The distinctive Bluebell (Hyacinthoides non-scripta), and the wide spreading, woodland flower carpet it produces, is such a familiar spring sight in parts of Britain that there are few who could not identify the plant. Although it can be found in abundance in much of Britain, with the exception of some islands, it is rarely found in other parts of Europe and has no natural distribution anywhere else in the world.
As with so many of the British wild flowers, the Bluebell is also known by many colloquial and localised names, such as wild Hyacinth, which can create confusion. There are several other common name varieties which are listed by the Wildlife Trust (www.wildlifetrust.org.uk) along with many other Bluebell facts, some of which are contained here. Furthermore, the unrelated Harebell, which has a similar appearance, is also sometimes known as the Bluebell.
Bluebells grow from an underground bulb with the first shoots appearing in early January. The plant will then flower from April until May and occasionally into early June depending on the location. Plants found in south-western Britain, such as those in Cornwall, will flower significantly earlier than plants found further north or east, sometimes as much as two to three weeks earlier.
The most common habitat for the Bluebell is deciduous woodlands where the species tends to dominate the woodland floor for its flowering period. However, it can also be found in hedgerows, grassland and in Cornwall and Devon can be found in great abundance growing on cliffs.
The plant tends to thrive in well drained soil but there are plant colonies which will tolerate wetter soils and grow alongside riverbanks.
The flower of the Bluebell, as previously mentioned, is quite distinctive. Four to sixteen bell shaped, blue or violet/blue flowers are carried on the top of each long slender stalk which can measure up to 50 cm. This top heavy structure tends to make each flower spike droop. Leaves are long and spear like with long, narrow channels and are naturally tough to deter animals from eating them.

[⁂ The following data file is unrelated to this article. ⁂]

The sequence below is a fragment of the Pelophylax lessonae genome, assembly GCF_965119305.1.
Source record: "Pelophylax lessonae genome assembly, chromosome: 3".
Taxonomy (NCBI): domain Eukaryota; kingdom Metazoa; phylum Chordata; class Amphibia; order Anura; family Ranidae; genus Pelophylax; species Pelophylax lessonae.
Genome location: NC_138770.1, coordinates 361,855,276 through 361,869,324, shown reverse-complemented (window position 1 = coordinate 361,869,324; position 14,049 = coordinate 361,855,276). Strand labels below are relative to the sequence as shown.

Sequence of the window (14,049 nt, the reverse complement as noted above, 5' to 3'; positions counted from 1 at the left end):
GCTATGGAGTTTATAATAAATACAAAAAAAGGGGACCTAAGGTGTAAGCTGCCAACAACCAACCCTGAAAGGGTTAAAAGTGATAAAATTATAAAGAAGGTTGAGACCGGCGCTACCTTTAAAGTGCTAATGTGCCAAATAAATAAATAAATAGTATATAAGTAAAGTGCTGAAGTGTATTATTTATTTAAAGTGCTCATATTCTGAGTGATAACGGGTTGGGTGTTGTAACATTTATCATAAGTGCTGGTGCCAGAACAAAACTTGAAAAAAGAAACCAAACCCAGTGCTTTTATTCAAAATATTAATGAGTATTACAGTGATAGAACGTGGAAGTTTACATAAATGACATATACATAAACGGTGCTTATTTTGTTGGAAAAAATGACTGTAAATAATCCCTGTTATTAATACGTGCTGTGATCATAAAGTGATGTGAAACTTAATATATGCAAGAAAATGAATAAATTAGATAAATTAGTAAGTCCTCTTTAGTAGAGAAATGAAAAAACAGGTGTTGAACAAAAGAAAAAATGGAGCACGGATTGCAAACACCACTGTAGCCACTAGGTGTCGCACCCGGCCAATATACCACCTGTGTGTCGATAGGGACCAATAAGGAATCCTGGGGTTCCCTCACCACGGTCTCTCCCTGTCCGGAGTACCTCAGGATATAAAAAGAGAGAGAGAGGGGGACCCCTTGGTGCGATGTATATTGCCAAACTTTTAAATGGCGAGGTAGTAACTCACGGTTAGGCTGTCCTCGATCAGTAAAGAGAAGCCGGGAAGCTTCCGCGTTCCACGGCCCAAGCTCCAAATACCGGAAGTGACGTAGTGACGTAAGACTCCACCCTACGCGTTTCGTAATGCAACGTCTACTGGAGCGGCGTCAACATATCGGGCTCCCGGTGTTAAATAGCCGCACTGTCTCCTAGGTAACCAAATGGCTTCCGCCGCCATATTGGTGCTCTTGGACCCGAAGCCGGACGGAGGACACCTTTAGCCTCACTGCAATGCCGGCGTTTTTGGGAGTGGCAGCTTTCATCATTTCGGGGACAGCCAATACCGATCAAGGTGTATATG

Bluebells have a very sweet, heady scent and it is often this strong smell which can indicate the presence of Bluebells long before the flower display is visible.
Some of Britain’s most ancient woodlands have very large Bluebell colonies due to the traditional practice of coppicing which created an environment in which Bluebells could thrive. It is thought that some of the plants in such woodlands may date back hundreds of years. Many Bluebell colonies however have been destroyed through habitat destruction and more recently one of the biggest threats to Bluebell survival has been that of Muntjac deer. This non-native species, which feeds on Bluebells, was introduced to Britain in the late 19th century and, as their numbers in some areas are high, the negative impact on Bluebells has been catastrophic. As a result, certain woodland trusts and conservation bodies are continuously monitoring and implementing programmes to protect Bluebells and other plant species from this threat and also that of illegal theft of bulbs.